August 17, 2023

CSC Works to Fill Virtual Production Skills Gap

The Canadian Society of Cinematographers held a three-day Virtual Production Masterclass on July 8, 9, and 10 in Toronto. The workshop, which required the participation and contributions from eight industry partners is part of the Society’s work to mitigate Canada’s growing skills gap in virtual production.

Research and Markets, the “world’s largest market research store,” predicts the Global Virtual Production Market will increase from USD $2.6 billion 2021 to USD $5.6 billion by 2026.  Hands-on learning opportunities taught by people who are actively engaged on set with current technology – such as the workshop held by the CSC in July in Toronto – will play a vital role in making sure Canada has a workforce trained in the latest technology.

Canada’s film and television industry has been on an upward trajectory since the early 2000s as more US productions come to Canada to film their shows.  A significant infrastructure of rental houses, post production facilities and trained crew has grown to support the industry. But support for virtual production training is limited.

Total film and television production volume leapt by an unprecedented amount in 2022, reaching an all-time high of $11.69 billion and created 240,760 jobs, according to Profile 2022, an annual report issued by the Canadian Motion Picture Association (CMPA). The CMPA’s Profile 2022 provides an analysis of economic activity in Canada’s screen-based media production industry during the period of April 1, 2021, to March 31, 2022. The industry added over $2.56 billion in production spending, pushing it 21.8% higher than the previous pre-pandemic high of $9.60 billion in 2019/20.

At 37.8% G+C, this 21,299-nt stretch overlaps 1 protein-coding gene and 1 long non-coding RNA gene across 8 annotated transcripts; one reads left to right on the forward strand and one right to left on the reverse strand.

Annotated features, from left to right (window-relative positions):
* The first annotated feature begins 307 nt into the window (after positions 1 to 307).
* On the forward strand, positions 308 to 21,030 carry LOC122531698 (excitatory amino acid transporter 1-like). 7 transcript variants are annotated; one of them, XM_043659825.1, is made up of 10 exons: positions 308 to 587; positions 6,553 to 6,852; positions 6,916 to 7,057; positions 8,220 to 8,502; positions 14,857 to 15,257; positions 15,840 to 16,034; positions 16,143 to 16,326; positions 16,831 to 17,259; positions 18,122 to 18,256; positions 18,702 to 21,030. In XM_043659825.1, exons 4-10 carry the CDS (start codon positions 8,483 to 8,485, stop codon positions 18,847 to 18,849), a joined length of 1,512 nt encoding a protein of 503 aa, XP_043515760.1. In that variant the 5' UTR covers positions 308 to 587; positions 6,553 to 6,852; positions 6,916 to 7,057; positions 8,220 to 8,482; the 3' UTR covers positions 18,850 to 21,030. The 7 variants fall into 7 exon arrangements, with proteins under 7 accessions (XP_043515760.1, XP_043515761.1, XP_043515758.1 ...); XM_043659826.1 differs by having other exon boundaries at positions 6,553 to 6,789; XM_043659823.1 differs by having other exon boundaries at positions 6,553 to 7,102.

And according to The Hollywood Reporter “Virtual Production is driving a post-COVID boom in Canada. In January 2022, it reported “American streaming giants and broadcasters are not only returning to Canada for location shoots — they’re setting up shop for good with new builds of production stages, soundstages, and studios … The boom is being driven in part by Canada’s robust VFX industry, which is ushering in a new era of virtual production in Toronto and Vancouver that offers tremendous time and cost savings for local and foreign shoots.”

The Toronto Screen Industry Workforce Study (March 2021) says that, while Canada has a robust VFX industry, a virtual production skills gap will prevent the ability to serve the industry.

“Options for improving training opportunities are to increase pathways for emerging talent to gain initial experience and increase incentives for producers to train emerging talent [are limited],” the report noted. There is “a shortage of experienced workers to fill supervisory or mentorship roles.”

The global film and television production industry has seen an enormous influx of investment from Subscription Video on Demand (SVOD) services, according to the Toronto Screen Industry Workforce Study. And these SVOD services have progressively escalated competition by creating original content at a scale that has overwhelmed the capacity of film and television producers at a global level, driving film and television production booms across most jurisdictions with a film  and television industry.

Based on historical data and forecasts, this boom is expected to continue over the near term based on established streamers and newcomers to the market.